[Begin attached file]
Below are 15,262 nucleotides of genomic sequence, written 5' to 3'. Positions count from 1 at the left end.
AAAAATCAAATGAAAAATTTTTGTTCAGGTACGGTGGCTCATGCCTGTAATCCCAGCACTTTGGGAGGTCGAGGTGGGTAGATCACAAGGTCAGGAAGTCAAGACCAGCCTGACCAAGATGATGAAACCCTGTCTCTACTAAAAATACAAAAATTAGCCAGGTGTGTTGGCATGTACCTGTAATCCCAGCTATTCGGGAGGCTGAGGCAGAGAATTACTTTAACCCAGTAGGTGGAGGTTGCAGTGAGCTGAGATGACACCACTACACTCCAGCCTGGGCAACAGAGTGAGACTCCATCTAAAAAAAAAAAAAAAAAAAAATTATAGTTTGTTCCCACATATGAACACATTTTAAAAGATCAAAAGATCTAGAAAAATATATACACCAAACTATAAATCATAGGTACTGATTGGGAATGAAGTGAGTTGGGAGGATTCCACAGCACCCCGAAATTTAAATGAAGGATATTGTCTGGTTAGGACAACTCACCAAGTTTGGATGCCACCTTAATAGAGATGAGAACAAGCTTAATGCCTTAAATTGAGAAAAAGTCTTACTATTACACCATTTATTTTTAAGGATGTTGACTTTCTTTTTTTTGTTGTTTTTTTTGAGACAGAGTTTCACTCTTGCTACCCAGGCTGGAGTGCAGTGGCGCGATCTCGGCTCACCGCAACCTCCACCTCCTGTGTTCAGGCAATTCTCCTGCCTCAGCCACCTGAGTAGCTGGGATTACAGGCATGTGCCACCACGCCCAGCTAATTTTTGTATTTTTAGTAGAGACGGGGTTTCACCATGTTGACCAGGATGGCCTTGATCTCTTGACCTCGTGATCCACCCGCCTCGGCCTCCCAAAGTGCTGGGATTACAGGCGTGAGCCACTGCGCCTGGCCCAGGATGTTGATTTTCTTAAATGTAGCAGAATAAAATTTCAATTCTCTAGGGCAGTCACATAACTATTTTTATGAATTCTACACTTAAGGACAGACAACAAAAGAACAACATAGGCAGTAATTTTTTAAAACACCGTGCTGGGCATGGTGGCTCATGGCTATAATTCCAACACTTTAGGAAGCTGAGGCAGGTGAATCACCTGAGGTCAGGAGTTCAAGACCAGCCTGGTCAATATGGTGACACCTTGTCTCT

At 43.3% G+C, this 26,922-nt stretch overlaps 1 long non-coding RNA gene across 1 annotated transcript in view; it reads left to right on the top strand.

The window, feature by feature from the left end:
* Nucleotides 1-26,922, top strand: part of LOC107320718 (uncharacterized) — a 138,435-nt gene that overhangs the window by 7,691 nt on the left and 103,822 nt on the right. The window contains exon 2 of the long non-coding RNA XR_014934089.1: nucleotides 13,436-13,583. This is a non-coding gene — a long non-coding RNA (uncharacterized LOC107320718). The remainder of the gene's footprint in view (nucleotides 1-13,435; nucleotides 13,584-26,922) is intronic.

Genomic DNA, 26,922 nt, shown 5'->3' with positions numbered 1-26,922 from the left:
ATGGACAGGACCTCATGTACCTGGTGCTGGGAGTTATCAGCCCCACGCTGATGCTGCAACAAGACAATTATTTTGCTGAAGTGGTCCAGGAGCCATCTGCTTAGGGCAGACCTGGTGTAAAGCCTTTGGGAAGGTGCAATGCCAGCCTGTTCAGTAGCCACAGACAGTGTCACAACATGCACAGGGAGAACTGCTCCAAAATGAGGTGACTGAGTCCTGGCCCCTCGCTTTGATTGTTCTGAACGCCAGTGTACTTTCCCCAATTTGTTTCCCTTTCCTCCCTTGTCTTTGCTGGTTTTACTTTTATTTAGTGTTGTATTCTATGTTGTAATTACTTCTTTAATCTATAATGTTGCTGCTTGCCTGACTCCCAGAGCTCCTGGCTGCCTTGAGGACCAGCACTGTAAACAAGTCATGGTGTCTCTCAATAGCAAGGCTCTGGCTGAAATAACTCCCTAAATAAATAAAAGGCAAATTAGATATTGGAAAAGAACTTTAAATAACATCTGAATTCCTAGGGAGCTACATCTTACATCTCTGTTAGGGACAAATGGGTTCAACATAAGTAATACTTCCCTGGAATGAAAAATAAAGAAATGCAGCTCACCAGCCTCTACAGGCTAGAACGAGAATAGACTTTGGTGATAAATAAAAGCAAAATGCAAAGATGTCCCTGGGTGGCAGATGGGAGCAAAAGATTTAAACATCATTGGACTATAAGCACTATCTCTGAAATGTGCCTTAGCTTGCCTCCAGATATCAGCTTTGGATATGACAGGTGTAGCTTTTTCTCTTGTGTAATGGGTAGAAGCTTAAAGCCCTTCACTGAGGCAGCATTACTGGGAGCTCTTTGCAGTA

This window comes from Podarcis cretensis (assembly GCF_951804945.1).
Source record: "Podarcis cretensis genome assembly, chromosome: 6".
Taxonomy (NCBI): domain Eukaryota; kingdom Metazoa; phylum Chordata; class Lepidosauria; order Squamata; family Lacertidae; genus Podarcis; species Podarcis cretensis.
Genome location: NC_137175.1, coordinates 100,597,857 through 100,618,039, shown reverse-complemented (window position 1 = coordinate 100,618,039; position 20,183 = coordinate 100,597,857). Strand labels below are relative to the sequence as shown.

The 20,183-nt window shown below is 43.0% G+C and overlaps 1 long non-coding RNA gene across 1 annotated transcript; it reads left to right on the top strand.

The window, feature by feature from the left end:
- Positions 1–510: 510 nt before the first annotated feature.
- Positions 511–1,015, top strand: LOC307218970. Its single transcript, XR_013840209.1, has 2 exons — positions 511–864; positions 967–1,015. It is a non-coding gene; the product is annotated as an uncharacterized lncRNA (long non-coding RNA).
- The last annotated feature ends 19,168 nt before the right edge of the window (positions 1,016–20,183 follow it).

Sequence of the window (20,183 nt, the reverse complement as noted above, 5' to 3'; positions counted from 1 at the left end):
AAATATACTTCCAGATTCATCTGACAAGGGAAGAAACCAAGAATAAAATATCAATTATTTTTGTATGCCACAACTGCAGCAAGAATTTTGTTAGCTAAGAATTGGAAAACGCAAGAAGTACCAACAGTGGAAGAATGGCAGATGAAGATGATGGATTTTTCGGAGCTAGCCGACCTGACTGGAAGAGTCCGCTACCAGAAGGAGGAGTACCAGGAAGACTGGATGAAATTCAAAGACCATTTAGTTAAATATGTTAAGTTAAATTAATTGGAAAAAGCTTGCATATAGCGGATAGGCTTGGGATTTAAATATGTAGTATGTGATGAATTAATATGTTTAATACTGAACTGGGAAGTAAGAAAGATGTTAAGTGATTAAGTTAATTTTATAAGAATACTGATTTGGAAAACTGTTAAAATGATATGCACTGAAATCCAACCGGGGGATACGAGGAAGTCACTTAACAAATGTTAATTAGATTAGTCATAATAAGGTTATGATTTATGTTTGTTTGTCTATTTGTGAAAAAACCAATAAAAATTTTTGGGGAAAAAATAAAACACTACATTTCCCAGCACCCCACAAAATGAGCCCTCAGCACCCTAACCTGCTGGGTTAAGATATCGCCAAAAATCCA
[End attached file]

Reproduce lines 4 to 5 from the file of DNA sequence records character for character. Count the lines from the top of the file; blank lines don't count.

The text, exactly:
The window, feature by feature from the left end:
* Nucleotides 1-26,922, top strand: part of LOC107320718 (uncharacterized) — a 138,435-nt gene that overhangs the window by 7,691 nt on the left and 103,822 nt on the right. The window contains exon 2 of the long non-coding RNA XR_014934089.1: nucleotides 13,436-13,583. This is a non-coding gene — a long non-coding RNA (uncharacterized LOC107320718). The remainder of the gene's footprint in view (nucleotides 1-13,435; nucleotides 13,584-26,922) is intronic.